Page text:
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A Feature Review of
The Listening Day:
Meditations on the Way
Paperback: Zeal Books, 2017
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Reviewed by Madeline Cramer
In moments of uncertainty or indecision in which my inner dialogue resorts to a state of frantic, chaotic anxiety, my spiritual director used to calmly remind me that it was time to be still, observe myself, and “take a long, loving, look at the real.” Perhaps the objective of Paul J. Pastor’s The Listening Day, could be best described in the advice that she bestowed upon me. Each of the book’s ninety-one pages contains a daily “meditation” not unlike those practiced by the early monastic church fathers. As Pastor says, they are to be, “read…slowly—no more than one entry a day,” prayerfully, and with a quiet mind (xiii).
They begin with two passages of scripture on related topics, analogies, or images followed by his perception of God’s driving message from the verses articulated in the form of a poetic, lyrical dialogue: God speaking, his listening, and his “own heart’s response,” (xii). In turn, this gives the reader not only a quiet space to observe their own, present real but space to view their reality through God’s loving gaze as depicted both directly in scripture and through Pastor’s continuation of scriptural analogies and images. The dialogues often demand moments of silence and lead one to feel as if they’re having their own conversation with God as each punctuation fills with one’s own doubts and questions. However, Pastor simultaneously gives the impression of walking along beside him on his daily journey in faith. For instance, in the meditation “With All Diligence” he responds to Hebrews 11:6 and Matthew 7:7’s call to diligently seek and find with questions and pleads interspersed by bracketed silences:
“…Why do you make this so hard?
I have knocked! I have looked!…
While it is concluded, in this case, with a reaffirmation of God’s promise to continually love and be with us, it is not answered, and it is not meant to be. Each page is simply meant to be real and meditated upon in its frustrating, yet beautiful incompleteness. Hence, each ends with two to four lines of prose written in a tone similar to the Book of Common Prayer or a prayer for the intercession of a saint. The reader is given an opportunity to repeat and reflect upon the conversation’s essence throughout a day or week.
“Father you have promised that you will be found by all who look…Amen,” (18).
Refreshingly, the book never encourages its readers to belittle themselves or internalize self-flagellation for their human brokenness and sin. In fact, similarly to Henri J.M. Nouwen’s Life of the Beloved, its gentle, narrative tone encourages self-acceptance with the understanding that growth can never truly happen until one is still and present enough within the “now” to hear the voice that speaks grace and truth. As in the meditation “Well Pleased,” “Do you know I see my Son in you? In him, you are my wonderful adopted, my beloved child,” (32).
However, while usually comforting, the scriptural and personal dialogues that Pastor engages are honest enough to not be comfortable. The book thematically balances messages of peace, worship, and forgiveness with the difficult and less tidy parts of faith and scripture. In “The Hardest Kind of Good” (43), Pastor invites readers to struggle with human suffering and the problem of evil, and “The Warbreaker’s” (47) meditation revolves around the seeming contradiction of God’s peace with his wrath that “…lay[s] hearts open, to separate bone and marrow. To kill,” (47) as derived from Psalm 46 and Isaiah 2:4 He also acknowledges the humbler parts of his own “real.” For example, “The Bonesetter” uses the imagery of God mercifully resetting a badly healed injury to reflect the pain that results from our own stubborn insistence that we need no other strength but our own. Likewise, the meditation, “Regarding Suppertime” almost humorously represents God’s rebuke of human selfishness and judgment with a dialogue based on Revelation 3:20, “If anyone hears my voice and opens the door, I will come in and eat with that person…” Pastor responds, “Seriously, Father—anyone?” God uncomfortably, and inconveniently concludes the conversation with, “If you don’t like unworthy company, you’ll hate Heaven,” (89).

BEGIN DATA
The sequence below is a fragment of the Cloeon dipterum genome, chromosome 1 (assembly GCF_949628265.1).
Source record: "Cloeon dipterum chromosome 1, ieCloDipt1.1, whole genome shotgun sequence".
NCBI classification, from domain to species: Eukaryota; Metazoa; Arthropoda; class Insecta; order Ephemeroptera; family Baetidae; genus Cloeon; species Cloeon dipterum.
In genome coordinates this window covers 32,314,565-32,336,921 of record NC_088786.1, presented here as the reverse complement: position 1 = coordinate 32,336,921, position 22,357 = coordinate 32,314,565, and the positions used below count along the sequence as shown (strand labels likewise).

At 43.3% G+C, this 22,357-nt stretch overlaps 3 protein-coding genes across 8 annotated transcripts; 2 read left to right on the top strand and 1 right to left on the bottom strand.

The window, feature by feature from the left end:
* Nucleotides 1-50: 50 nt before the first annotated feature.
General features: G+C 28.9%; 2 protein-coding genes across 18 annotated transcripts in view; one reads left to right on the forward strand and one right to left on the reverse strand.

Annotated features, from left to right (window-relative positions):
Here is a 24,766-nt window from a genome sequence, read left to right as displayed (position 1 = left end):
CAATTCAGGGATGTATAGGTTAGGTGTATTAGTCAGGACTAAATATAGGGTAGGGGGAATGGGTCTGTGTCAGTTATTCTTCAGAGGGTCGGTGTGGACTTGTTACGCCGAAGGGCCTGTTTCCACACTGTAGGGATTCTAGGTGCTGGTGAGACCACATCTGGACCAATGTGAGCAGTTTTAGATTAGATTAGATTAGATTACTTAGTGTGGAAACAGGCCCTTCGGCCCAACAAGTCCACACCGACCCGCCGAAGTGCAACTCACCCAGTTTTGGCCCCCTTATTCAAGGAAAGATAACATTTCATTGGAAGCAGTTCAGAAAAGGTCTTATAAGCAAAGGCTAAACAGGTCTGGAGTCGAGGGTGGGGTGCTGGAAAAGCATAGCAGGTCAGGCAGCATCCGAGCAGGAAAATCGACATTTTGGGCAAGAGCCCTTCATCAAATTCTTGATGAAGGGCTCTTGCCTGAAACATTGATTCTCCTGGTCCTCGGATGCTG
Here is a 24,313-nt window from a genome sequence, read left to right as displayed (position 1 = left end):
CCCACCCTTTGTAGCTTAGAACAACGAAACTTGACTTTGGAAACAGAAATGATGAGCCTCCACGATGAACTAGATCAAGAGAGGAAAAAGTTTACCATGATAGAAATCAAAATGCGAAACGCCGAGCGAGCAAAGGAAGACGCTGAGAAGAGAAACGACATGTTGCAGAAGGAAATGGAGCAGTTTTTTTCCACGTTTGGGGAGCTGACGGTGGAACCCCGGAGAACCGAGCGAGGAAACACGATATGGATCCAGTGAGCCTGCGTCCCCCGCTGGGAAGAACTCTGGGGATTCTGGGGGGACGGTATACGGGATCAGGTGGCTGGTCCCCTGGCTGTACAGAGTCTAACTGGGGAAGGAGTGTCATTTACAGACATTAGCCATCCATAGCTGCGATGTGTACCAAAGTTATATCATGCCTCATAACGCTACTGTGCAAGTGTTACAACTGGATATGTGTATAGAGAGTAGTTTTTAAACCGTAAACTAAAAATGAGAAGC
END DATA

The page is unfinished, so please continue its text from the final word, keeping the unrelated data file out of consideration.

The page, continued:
In truth, the thrust of Paul J. Pastor’s book of meditations The Listening Day is its willingness to kindly yet honestly embrace that, when each of us takes a step back to look at the real, we find that we’re all unworthy company in some way or to some degree. And, in a world that is busy, confusing, and cut-throat, prayerful meditation, something that forces us to assume a state of physical and mental stillness, feels far from convenient, comfortable, or natural, but that was never its point. If we never took time to be still, observe, and ground ourselves in something deeper than to-do lists, we would never hear or listen to the quiet, transcendent voice promising to sit beside us in our own unworthy company so that, through him, we might view our real lovingly. In its most basic essence, The Listening Day functions as a fellow brother in Christ’s guidance and aid in living out the epigraph:
“Today, if you hear his voice, do not harden your heart.”
C. Christopher Smith is the founding editor of The Englewood Review of Books. He is also author of a number of books, including most recently How the Body of Christ Talks: Recovering the Practice of Conversation in the Church (Brazos Press, 2019). Connect with him online at: C-Christopher-Smith.com